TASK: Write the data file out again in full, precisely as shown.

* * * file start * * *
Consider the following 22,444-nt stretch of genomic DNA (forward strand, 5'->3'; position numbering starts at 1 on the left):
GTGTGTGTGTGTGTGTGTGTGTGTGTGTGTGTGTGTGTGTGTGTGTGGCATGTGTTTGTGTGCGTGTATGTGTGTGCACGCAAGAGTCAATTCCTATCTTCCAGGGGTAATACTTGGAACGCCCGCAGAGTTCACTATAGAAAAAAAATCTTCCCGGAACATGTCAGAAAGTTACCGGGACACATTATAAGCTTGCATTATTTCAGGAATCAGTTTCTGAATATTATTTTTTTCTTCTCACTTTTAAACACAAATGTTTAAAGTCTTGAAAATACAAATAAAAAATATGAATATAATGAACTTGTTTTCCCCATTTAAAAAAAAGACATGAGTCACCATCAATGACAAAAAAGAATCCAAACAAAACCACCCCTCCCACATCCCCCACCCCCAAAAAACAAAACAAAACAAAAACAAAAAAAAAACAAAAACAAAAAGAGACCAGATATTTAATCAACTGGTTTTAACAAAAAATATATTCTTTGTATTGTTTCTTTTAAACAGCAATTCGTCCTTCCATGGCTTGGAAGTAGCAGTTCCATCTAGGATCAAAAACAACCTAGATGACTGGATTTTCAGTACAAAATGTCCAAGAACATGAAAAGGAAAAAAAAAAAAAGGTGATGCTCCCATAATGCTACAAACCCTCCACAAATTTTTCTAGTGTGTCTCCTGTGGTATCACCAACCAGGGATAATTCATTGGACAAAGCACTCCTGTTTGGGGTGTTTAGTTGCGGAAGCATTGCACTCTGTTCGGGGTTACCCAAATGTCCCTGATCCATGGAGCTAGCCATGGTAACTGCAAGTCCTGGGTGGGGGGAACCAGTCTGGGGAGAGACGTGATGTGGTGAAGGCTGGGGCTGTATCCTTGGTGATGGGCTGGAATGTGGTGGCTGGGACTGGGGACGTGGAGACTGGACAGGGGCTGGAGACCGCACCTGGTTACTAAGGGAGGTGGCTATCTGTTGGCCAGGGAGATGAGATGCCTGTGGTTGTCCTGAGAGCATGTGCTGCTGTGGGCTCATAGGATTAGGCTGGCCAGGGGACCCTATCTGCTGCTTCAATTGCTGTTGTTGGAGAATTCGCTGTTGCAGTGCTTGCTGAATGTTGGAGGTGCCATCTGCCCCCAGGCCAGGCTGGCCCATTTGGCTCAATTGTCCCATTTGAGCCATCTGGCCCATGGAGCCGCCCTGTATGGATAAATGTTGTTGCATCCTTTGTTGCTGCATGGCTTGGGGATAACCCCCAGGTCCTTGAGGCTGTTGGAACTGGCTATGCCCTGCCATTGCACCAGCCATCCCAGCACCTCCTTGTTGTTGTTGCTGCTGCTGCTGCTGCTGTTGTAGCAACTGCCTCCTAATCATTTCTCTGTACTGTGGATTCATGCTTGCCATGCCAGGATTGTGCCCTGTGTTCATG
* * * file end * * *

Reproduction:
Consider the following 22,444-nt stretch of genomic DNA (forward strand, 5'->3'; position numbering starts at 1 on the left):
GTGTGTGTGTGTGTGTGTGTGTGTGTGTGTGTGTGTGTGTGTGTGTGGCATGTGTTTGTGTGCGTGTATGTGTGTGCACGCAAGAGTCAATTCCTATCTTCCAGGGGTAATACTTGGAACGCCCGCAGAGTTCACTATAGAAAAAAAATCTTCCCGGAACATGTCAGAAAGTTACCGGGACACATTATAAGCTTGCATTATTTCAGGAATCAGTTTCTGAATATTATTTTTTTCTTCTCACTTTTAAACACAAATGTTTAAAGTCTTGAAAATACAAATAAAAAATATGAATATAATGAACTTGTTTTCCCCATTTAAAAAAAAGACATGAGTCACCATCAATGACAAAAAAGAATCCAAACAAAACCACCCCTCCCACATCCCCCACCCCCAAAAAACAAAACAAAACAAAAACAAAAAAAAAACAAAAACAAAAAGAGACCAGATATTTAATCAACTGGTTTTAACAAAAAATATATTCTTTGTATTGTTTCTTTTAAACAGCAATTCGTCCTTCCATGGCTTGGAAGTAGCAGTTCCATCTAGGATCAAAAACAACCTAGATGACTGGATTTTCAGTACAAAATGTCCAAGAACATGAAAAGGAAAAAAAAAAAAAGGTGATGCTCCCATAATGCTACAAACCCTCCACAAATTTTTCTAGTGTGTCTCCTGTGGTATCACCAACCAGGGATAATTCATTGGACAAAGCACTCCTGTTTGGGGTGTTTAGTTGCGGAAGCATTGCACTCTGTTCGGGGTTACCCAAATGTCCCTGATCCATGGAGCTAGCCATGGTAACTGCAAGTCCTGGGTGGGGGGAACCAGTCTGGGGAGAGACGTGATGTGGTGAAGGCTGGGGCTGTATCCTTGGTGATGGGCTGGAATGTGGTGGCTGGGACTGGGGACGTGGAGACTGGACAGGGGCTGGAGACCGCACCTGGTTACTAAGGGAGGTGGCTATCTGTTGGCCAGGGAGATGAGATGCCTGTGGTTGTCCTGAGAGCATGTGCTGCTGTGGGCTCATAGGATTAGGCTGGCCAGGGGACCCTATCTGCTGCTTCAATTGCTGTTGTTGGAGAATTCGCTGTTGCAGTGCTTGCTGAATGTTGGAGGTGCCATCTGCCCCCAGGCCAGGCTGGCCCATTTGGCTCAATTGTCCCATTTGAGCCATCTGGCCCATGGAGCCGCCCTGTATGGATAAATGTTGTTGCATCCTTTGTTGCTGCATGGCTTGGGGATAACCCCCAGGTCCTTGAGGCTGTTGGAACTGGCTATGCCCTGCCATTGCACCAGCCATCCCAGCACCTCCTTGTTGTTGTTGCTGCTGCTGCTGCTGCTGTTGTAGCAACTGCCTCCTAATCATTTCTCTGTACTGTGGATTCATGCTTGCCATGCCAGGATTGTGCCCTGTGTTCATG